Generally speaking, from least absorbent to most absorbent, fibers range from microfiber (which is what comes with most diapers), minky (another man made material that is softer than microfiber), to cotton, bamboo and hemp. Microfiber is a manmade material that wicks away liquid extremely quickly but doesn’t hold as much as the natural fibers. Cotton is the most traditional and affordable of the natural fibers. Bamboo and hemp are super absorbent but can take a little longer to wick the moisture away. Also, hemp can get a little stiff, so make sure to give it a tumble in the dryer to help keep it soft.
Changing up your materials allows you to control what goes against baby’s skin, how much moisture it can hold (like for overnights or heavy wetters) or how dry baby feels after a pee (microfiber for the win). Obviously, they all do their job of absorbing what baby puts out, but it’s just another way that you can make your diapers work better for you and your lifestyle.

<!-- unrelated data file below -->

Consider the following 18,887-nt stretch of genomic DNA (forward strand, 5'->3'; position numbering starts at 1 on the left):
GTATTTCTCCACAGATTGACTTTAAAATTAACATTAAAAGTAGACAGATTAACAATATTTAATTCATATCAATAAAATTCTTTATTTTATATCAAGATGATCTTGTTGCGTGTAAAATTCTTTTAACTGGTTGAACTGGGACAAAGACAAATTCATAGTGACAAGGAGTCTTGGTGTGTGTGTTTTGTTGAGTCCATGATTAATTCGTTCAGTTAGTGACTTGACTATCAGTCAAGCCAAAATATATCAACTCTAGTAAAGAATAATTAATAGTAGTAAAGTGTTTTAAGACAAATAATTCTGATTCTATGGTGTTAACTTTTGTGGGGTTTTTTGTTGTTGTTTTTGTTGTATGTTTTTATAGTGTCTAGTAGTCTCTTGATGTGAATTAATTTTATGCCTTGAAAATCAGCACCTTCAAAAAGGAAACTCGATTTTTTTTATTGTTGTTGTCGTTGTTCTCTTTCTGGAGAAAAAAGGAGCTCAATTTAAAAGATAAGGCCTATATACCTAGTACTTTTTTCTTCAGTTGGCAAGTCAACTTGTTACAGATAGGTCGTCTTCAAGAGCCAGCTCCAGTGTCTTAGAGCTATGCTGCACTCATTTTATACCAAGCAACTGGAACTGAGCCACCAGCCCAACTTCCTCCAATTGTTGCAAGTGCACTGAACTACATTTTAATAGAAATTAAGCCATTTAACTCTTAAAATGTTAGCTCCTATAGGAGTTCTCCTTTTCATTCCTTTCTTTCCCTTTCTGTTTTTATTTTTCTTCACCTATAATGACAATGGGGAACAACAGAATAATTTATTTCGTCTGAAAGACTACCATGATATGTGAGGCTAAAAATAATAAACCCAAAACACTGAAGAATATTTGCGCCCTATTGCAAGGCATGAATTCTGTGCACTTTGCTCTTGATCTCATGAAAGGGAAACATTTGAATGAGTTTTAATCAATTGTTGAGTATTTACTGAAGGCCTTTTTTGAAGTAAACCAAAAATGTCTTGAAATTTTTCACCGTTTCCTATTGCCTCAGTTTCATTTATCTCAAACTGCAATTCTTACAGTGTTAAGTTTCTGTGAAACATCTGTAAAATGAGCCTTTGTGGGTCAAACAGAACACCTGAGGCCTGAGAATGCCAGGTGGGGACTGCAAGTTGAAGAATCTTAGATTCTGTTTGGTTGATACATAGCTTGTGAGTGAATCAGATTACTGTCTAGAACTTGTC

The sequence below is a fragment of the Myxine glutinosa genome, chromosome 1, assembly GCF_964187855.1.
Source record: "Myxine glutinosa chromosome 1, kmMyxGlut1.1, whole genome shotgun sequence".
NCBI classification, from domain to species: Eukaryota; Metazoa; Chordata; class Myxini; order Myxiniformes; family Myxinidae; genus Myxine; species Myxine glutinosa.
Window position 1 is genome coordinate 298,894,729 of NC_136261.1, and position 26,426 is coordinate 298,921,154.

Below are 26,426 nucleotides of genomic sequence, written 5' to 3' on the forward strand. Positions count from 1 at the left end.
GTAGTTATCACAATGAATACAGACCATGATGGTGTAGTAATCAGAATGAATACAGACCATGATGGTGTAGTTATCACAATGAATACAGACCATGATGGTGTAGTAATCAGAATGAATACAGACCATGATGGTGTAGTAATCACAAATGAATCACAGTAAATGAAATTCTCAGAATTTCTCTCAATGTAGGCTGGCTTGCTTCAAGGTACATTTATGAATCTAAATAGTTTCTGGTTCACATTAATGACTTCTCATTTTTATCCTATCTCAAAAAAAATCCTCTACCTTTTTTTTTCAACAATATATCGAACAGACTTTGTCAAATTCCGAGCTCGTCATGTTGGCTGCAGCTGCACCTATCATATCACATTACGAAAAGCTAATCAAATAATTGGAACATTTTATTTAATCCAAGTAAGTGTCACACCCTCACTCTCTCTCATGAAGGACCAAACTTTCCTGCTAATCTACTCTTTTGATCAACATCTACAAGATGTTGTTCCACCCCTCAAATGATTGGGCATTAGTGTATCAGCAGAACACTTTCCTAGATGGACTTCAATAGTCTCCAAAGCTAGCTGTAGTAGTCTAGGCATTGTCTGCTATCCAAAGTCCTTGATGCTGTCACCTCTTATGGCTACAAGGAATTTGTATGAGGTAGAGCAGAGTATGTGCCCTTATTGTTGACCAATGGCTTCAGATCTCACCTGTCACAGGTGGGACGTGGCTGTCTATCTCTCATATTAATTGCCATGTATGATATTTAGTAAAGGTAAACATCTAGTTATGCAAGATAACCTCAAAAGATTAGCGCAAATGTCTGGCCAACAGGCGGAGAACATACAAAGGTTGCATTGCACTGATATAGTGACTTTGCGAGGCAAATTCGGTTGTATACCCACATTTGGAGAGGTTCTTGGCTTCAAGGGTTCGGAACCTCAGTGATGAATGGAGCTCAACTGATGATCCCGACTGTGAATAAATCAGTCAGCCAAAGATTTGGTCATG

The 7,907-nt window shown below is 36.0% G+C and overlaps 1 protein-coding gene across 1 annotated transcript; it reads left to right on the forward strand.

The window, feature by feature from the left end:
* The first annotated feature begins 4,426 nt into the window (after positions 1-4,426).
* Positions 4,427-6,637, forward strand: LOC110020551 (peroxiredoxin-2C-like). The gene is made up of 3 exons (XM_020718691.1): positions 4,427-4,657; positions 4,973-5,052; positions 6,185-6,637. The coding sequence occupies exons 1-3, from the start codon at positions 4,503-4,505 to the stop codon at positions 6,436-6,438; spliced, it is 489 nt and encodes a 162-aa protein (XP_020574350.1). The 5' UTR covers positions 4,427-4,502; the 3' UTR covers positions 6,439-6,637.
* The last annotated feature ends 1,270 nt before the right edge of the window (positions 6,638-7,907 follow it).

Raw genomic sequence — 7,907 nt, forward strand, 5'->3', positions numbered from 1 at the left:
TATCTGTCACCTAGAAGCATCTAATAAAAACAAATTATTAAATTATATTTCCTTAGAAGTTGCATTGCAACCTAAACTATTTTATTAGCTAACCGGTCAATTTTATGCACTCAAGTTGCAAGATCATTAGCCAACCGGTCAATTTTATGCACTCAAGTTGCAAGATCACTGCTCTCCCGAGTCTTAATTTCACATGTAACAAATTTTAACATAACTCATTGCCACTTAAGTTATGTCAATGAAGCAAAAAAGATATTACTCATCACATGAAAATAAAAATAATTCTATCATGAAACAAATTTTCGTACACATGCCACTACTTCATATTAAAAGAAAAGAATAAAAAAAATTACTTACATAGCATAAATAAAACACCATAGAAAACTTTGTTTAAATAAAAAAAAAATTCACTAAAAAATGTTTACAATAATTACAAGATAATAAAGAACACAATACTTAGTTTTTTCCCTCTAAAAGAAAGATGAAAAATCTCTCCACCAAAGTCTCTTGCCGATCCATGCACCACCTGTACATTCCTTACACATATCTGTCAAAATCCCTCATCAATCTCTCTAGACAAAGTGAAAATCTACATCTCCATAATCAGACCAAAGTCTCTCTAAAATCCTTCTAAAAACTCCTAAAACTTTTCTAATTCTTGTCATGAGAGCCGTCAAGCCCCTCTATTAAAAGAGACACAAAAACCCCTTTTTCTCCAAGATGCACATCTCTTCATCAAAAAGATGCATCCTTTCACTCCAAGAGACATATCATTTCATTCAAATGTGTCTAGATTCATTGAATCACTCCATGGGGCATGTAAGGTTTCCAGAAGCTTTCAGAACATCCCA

Ok, so now that you know about those options, how about we talk about the other stuff that you might need when choosing cloth diapers?
The Other Stuff:
Detergent. So, the thing with cloth is that it needs to be washed. Some people are really super precious about their laundry routines. Others, like me, not so much. What I recommend is that you choose a cloth friendly detergent (no scents, no softeners, etc… all of which can cause build up on your diapers which can cause repelling of moisture and stinkiness). You can go with fancy cloth specific detergents, like Rockin’ Green or Laundry Tarts, or you can try something like Tide Free and Gentle. Some detergents have sneaky ingredients, so avoid any of the baby specific detergents as they have softeners. What do I use? Country Save, as I am allergic to Tide.